MAY 18, 2015
CVC worst thing ever for F1
According to one of the longest-serving and most influential F1 journalists of all time, the great Gilles Villeneuve would have "hated" the sport today.
Five races into his new formula one career, Manor rookie Roberto Merhi said recently that, unlike the other category he races in - Formula Renault 3.5 - competing at the pinnacle of motor sport is mostly about saving tyres and fuel.
"That is something I really don't like to hear," Nigel Roebuck, who for decades has attended and written about grands prix for the most illustrious publications, told Spain's El Confidencial newspaper in an interview.
"Until very recently, any manufacturer wanted its tyres to be the best and most durable they could possibly be. And now? Really I don't understand it," he said.
"I don't blame Pirelli, but I am surprised that they are trying to sell you and I tyres for our cars with this philosophy. It seems now that 'poor' tyres are very deliberately made to benefit 'the show'."
Bernie Ecclestone ordered and still enjoys the 'Pirelli philosophy', but it would not have worked for an iconic driver like Gilles Villeneuve, who was always on opposite lock and pushing beyond the limits of his car.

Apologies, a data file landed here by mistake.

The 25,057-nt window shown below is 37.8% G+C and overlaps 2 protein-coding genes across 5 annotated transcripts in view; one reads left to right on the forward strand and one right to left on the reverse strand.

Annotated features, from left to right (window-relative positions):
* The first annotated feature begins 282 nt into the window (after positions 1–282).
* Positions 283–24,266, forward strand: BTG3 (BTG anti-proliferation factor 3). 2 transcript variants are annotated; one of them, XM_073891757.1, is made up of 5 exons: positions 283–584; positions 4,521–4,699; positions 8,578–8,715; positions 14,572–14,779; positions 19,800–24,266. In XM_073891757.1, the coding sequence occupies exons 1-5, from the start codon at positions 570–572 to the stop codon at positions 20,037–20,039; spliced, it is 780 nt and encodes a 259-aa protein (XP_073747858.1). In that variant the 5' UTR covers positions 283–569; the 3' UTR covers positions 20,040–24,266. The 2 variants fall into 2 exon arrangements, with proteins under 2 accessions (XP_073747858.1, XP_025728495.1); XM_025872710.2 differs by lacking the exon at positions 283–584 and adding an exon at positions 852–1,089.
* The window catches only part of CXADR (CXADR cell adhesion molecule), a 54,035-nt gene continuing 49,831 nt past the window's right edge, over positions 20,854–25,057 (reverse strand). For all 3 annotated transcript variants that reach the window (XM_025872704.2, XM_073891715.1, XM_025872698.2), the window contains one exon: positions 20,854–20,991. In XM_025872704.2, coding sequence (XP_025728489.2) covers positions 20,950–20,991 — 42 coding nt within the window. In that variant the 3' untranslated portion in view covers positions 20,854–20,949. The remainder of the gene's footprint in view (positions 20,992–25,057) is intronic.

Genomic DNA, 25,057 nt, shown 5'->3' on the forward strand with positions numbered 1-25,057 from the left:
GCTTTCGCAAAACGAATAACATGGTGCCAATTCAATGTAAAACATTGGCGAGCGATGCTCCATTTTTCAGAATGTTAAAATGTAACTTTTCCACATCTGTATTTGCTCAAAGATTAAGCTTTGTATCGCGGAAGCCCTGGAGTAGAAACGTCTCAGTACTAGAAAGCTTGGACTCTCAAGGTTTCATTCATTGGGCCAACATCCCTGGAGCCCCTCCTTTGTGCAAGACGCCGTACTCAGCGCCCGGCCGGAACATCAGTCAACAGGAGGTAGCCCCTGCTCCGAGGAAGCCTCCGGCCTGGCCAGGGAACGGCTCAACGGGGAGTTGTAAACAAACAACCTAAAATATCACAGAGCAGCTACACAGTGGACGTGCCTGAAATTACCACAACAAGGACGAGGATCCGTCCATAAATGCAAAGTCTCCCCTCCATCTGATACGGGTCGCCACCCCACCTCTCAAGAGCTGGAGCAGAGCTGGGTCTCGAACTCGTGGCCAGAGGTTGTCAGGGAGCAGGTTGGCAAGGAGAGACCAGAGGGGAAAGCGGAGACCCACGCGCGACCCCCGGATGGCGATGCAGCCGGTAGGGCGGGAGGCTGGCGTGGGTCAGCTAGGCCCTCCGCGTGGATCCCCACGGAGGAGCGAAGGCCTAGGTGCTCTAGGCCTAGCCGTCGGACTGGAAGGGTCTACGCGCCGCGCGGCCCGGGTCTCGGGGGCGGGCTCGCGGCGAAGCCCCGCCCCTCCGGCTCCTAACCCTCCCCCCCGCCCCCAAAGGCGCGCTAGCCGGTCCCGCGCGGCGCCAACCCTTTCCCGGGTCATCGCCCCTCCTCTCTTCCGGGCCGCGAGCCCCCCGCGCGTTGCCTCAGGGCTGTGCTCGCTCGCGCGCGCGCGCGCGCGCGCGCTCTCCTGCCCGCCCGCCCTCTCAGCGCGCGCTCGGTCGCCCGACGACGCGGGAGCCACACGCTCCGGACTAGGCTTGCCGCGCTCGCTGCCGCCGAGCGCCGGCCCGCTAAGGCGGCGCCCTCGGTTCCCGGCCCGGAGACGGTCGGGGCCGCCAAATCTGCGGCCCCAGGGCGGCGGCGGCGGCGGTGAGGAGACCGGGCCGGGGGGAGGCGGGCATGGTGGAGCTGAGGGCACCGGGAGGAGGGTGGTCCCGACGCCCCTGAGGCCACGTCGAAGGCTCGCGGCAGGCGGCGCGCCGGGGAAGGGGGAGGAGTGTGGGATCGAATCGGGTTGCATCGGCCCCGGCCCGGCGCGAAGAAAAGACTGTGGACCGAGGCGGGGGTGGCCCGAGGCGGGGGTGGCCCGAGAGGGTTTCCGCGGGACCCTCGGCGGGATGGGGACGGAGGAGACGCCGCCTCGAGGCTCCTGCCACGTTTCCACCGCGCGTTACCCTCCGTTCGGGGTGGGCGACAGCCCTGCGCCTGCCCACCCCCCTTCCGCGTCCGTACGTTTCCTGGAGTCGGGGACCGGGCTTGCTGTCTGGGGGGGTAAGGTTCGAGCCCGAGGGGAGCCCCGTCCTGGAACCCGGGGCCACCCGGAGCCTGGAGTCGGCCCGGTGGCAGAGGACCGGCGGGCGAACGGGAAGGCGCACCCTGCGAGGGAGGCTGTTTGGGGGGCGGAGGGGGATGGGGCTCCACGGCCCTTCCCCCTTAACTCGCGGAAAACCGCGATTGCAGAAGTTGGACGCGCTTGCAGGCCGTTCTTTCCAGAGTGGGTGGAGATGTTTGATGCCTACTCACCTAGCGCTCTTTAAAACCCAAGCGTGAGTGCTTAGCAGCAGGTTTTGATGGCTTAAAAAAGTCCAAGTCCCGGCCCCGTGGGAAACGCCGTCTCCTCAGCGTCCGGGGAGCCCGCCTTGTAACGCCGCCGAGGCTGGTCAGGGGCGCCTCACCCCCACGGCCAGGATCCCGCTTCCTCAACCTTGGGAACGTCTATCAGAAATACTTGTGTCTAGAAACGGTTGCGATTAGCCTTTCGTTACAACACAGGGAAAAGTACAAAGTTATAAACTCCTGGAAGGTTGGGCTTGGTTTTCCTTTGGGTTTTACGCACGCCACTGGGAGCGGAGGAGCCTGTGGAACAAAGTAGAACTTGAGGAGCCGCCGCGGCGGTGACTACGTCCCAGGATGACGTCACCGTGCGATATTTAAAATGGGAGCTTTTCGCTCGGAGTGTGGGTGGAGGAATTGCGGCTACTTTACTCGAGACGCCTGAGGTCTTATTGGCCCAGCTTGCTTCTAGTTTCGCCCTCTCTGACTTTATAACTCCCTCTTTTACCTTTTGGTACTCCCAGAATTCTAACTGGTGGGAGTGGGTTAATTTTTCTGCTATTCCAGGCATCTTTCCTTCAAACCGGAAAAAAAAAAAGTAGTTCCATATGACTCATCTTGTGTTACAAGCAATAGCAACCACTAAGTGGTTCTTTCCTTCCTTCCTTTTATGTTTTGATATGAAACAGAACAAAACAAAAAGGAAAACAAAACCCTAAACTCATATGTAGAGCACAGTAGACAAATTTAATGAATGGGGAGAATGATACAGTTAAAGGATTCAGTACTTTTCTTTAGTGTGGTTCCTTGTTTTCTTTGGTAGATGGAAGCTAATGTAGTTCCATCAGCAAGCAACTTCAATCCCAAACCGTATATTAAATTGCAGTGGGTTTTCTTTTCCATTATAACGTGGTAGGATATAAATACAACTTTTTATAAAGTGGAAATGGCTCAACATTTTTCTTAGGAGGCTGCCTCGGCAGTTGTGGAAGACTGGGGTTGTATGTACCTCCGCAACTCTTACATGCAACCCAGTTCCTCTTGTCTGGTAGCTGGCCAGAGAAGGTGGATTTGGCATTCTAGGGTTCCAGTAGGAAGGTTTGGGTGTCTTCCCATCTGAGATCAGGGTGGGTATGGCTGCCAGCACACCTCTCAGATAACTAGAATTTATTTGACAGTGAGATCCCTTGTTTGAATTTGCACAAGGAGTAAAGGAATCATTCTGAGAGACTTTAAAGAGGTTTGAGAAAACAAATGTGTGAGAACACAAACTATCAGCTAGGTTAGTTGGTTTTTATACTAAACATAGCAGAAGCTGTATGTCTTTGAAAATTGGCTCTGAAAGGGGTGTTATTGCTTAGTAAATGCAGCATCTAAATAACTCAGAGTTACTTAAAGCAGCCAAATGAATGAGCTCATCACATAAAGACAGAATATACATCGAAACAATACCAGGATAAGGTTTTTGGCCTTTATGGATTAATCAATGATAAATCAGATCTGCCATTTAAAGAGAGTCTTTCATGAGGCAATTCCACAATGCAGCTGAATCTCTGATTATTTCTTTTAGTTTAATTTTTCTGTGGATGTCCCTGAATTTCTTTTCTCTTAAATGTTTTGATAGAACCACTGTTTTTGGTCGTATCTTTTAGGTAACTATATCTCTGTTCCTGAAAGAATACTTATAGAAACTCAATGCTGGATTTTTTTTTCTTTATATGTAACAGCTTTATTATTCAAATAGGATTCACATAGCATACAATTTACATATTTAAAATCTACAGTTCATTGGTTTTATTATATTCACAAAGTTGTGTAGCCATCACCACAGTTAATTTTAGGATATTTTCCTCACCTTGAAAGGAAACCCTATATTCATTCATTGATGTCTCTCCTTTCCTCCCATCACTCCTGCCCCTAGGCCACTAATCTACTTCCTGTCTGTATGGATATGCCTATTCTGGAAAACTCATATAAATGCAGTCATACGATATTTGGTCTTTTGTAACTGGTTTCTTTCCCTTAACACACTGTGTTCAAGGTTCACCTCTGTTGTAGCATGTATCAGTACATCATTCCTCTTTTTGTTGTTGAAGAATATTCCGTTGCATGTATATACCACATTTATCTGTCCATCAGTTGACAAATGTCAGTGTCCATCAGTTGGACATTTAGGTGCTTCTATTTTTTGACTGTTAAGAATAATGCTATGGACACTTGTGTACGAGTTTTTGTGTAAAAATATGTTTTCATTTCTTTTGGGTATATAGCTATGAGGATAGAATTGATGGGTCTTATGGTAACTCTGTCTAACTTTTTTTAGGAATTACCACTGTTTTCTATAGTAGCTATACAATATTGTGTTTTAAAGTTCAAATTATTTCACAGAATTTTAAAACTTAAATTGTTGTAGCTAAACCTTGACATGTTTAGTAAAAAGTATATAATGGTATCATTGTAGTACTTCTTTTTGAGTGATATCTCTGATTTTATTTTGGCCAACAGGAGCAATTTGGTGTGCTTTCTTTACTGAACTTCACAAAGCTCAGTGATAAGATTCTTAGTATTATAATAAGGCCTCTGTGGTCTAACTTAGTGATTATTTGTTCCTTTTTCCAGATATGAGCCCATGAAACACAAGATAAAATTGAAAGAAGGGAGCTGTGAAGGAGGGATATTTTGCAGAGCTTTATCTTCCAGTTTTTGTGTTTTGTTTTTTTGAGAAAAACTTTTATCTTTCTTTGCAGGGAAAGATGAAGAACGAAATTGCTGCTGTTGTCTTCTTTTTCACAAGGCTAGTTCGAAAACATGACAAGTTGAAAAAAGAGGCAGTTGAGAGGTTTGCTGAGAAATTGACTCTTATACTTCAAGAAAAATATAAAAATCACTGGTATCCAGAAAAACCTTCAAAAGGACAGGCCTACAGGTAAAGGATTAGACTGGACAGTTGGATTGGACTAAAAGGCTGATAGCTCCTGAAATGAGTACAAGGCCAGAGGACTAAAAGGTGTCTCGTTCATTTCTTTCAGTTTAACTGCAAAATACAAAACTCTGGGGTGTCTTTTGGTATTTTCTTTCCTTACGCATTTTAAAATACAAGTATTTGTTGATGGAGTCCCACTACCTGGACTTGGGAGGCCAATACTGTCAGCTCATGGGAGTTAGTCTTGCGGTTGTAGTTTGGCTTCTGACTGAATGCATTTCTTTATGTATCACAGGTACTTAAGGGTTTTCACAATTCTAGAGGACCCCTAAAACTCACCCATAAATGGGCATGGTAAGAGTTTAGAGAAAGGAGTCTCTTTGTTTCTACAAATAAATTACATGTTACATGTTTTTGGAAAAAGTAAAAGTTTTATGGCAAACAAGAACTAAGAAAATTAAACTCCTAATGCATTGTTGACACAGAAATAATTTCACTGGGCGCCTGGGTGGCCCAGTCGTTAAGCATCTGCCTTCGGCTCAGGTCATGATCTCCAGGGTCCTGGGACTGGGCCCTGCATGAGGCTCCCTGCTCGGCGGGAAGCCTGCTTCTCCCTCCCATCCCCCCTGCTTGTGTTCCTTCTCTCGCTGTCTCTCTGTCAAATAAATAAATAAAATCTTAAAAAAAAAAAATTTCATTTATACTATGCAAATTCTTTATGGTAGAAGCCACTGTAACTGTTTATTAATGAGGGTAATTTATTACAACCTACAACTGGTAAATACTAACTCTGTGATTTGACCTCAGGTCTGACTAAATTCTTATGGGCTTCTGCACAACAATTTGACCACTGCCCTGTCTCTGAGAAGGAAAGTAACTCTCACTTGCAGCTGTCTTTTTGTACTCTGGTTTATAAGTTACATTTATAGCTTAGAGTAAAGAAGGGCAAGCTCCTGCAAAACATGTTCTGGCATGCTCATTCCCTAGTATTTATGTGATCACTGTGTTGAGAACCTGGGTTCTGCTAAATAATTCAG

"He would have hated it," Roebuck agrees. "What we have today was not his idea of competition. Caring about the tyres, watching the fuel levels ... Jesus!"
It seems now that many influential F1 figures have recognised the need for change, but much of the power is now in the hands of the so-called Strategy Group.
It was formed after Ecclestone successfully broke up the teams alliance FOTA and offered key voting power to top teams like Ferrari and Red Bull.
"Insiders get the impression that they don't care at all about Sauber, Lotus, Force India," said Roebuck.
"There are two things wrong with F1 today," he continued. "CVC is possibly the worst thing that ever happened to formula one, as so much money is not put back in. That's the first thing.
"And second, the top teams are not interested in helping the others. The business has become very selfish and we could end up with only five teams on the grid," Roebuck warned.